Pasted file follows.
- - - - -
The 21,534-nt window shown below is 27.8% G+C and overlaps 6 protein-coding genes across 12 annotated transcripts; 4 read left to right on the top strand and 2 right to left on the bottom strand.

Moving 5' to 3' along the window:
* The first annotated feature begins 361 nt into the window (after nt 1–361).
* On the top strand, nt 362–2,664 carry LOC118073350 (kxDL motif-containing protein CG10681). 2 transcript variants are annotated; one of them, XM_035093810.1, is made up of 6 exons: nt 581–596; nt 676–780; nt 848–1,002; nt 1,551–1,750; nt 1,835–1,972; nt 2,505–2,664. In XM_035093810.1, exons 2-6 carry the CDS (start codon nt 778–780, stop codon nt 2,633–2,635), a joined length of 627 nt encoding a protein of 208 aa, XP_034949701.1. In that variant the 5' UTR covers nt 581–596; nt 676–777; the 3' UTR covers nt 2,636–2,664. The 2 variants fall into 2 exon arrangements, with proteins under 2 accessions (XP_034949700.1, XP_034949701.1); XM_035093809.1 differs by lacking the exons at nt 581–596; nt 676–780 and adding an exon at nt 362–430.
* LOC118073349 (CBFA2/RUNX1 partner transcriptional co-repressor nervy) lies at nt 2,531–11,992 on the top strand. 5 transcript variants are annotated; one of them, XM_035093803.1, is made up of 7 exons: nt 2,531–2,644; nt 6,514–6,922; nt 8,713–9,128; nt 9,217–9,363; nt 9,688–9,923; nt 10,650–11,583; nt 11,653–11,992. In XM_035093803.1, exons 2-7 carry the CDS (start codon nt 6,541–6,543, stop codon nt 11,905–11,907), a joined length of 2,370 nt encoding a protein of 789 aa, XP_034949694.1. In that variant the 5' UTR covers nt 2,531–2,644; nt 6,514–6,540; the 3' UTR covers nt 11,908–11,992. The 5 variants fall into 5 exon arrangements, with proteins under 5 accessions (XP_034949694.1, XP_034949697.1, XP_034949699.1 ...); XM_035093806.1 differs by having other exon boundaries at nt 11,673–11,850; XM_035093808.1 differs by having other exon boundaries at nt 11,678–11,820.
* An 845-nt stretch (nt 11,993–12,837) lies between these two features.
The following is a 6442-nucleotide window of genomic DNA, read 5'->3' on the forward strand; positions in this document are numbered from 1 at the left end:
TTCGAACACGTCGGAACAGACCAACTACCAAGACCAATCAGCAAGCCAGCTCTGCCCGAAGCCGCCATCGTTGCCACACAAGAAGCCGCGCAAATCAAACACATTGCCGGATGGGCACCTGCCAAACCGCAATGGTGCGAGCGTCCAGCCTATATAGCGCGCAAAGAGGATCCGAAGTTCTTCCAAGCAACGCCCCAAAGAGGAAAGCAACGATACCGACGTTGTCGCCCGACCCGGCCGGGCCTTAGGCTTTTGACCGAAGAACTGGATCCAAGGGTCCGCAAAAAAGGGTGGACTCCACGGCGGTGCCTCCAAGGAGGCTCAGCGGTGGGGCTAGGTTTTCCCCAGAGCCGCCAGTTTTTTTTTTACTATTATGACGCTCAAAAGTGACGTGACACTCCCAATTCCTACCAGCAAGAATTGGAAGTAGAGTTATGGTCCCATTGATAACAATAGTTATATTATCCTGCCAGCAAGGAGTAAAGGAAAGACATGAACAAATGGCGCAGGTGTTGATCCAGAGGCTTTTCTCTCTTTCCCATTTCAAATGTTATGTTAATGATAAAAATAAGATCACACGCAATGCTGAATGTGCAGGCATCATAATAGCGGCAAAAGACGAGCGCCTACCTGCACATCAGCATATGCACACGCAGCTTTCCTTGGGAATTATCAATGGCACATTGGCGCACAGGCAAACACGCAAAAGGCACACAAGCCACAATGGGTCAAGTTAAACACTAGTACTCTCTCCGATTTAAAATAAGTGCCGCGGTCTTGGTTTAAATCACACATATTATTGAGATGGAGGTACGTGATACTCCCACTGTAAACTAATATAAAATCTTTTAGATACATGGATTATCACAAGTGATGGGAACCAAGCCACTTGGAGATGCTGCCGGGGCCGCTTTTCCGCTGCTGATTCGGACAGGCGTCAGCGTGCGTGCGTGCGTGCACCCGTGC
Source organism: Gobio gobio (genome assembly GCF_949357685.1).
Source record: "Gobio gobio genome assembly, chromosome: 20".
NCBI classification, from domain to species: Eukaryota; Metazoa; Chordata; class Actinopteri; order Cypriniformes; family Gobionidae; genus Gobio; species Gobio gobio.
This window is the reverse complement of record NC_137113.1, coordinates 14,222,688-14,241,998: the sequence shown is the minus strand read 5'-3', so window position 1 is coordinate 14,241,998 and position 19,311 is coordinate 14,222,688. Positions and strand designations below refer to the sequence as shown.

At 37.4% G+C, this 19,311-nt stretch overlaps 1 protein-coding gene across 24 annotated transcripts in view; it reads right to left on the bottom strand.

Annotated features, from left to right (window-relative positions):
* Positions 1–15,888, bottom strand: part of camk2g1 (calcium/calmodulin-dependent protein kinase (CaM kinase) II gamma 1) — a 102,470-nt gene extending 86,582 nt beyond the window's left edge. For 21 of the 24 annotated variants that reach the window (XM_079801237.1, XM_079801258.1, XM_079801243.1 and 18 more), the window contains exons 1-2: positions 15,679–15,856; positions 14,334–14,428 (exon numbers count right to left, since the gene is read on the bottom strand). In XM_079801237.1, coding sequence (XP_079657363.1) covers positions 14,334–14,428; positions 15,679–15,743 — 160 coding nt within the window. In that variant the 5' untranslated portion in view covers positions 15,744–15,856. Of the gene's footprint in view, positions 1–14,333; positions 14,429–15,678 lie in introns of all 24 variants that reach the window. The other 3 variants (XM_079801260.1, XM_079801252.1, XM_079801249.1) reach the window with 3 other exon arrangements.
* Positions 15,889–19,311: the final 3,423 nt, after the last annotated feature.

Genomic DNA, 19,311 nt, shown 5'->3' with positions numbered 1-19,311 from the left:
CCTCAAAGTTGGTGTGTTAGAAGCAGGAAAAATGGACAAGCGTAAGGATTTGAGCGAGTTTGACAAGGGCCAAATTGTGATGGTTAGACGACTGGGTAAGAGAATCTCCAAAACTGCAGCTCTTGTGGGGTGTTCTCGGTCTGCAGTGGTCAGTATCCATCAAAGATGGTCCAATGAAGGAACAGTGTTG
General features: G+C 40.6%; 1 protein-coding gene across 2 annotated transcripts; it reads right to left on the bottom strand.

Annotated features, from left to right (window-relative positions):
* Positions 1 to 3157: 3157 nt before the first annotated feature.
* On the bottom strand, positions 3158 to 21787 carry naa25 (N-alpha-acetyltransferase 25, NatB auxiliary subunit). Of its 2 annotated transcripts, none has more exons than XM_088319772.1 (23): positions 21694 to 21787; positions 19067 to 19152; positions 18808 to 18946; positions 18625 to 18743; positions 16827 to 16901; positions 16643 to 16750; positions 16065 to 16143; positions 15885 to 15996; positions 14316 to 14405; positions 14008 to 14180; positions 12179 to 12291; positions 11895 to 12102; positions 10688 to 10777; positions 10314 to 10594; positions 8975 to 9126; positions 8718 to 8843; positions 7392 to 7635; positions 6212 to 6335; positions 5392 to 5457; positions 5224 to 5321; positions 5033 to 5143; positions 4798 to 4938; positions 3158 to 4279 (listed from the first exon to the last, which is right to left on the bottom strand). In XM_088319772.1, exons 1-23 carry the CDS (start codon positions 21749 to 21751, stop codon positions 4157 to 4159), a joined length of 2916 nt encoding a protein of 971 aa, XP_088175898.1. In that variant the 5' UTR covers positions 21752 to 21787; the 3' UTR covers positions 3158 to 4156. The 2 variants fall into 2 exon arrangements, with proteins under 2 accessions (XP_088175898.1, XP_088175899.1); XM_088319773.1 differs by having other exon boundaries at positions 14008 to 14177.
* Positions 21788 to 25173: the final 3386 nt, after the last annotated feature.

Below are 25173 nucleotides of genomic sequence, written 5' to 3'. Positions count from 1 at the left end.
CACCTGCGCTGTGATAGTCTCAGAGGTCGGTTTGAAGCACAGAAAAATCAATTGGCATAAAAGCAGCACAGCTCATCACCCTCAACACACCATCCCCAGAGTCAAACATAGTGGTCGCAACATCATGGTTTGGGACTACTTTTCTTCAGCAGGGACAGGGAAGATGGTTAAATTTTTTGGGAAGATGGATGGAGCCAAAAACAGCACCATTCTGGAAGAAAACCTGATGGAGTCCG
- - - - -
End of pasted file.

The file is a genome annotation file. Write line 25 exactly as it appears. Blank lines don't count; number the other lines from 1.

CACCTGCGCTGTGATAGTCTCAGAGGTCGGTTTGAAGCACAGAAAAATCAATTGGCATAAAAGCAGCACAGCTCATCACCCTCAACACACCATCCCCAGAGTCAAACATAGTGGTCGCAACATCATGGTTTGGGACTACTTTTCTTCAGCAGGGACAGGGAAGATGGTTAAATTTTTTGGGAAGATGGATGGAGCCAAAAACAGCACCATTCTGGAAGAAAACCTGATGGAGTCCG